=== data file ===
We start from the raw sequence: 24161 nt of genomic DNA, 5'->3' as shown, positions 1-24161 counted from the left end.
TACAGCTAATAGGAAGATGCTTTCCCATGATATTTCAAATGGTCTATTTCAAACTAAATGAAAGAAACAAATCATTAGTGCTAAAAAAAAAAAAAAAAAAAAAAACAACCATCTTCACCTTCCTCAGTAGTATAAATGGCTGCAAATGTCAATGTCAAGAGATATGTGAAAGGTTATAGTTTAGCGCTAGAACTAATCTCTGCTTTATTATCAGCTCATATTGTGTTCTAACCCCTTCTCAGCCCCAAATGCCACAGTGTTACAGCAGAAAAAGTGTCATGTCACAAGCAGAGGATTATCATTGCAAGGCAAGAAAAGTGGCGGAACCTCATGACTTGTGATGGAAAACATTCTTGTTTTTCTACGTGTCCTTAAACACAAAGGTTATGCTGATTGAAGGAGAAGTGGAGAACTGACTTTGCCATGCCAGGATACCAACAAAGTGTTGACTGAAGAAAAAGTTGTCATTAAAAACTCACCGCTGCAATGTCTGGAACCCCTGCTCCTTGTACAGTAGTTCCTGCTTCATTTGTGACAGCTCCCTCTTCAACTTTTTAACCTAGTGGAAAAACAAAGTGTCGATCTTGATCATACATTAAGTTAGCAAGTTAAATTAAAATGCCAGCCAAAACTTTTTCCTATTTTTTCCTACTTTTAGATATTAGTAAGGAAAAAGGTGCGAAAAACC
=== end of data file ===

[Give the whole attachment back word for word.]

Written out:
We start from the raw sequence: 24161 nt of genomic DNA, 5'->3' as shown, positions 1-24161 counted from the left end.
TACAGCTAATAGGAAGATGCTTTCCCATGATATTTCAAATGGTCTATTTCAAACTAAATGAAAGAAACAAATCATTAGTGCTAAAAAAAAAAAAAAAAAAAAAAACAACCATCTTCACCTTCCTCAGTAGTATAAATGGCTGCAAATGTCAATGTCAAGAGATATGTGAAAGGTTATAGTTTAGCGCTAGAACTAATCTCTGCTTTATTATCAGCTCATATTGTGTTCTAACCCCTTCTCAGCCCCAAATGCCACAGTGTTACAGCAGAAAAAGTGTCATGTCACAAGCAGAGGATTATCATTGCAAGGCAAGAAAAGTGGCGGAACCTCATGACTTGTGATGGAAAACATTCTTGTTTTTCTACGTGTCCTTAAACACAAAGGTTATGCTGATTGAAGGAGAAGTGGAGAACTGACTTTGCCATGCCAGGATACCAACAAAGTGTTGACTGAAGAAAAAGTTGTCATTAAAAACTCACCGCTGCAATGTCTGGAACCCCTGCTCCTTGTACAGTAGTTCCTGCTTCATTTGTGACAGCTCCCTCTTCAACTTTTTAACCTAGTGGAAAAACAAAGTGTCGATCTTGATCATACATTAAGTTAGCAAGTTAAATTAAAATGCCAGCCAAAACTTTTTCCTATTTTTTCCTACTTTTAGATATTAGTAAGGAAAAAGGTGCGAAAAACC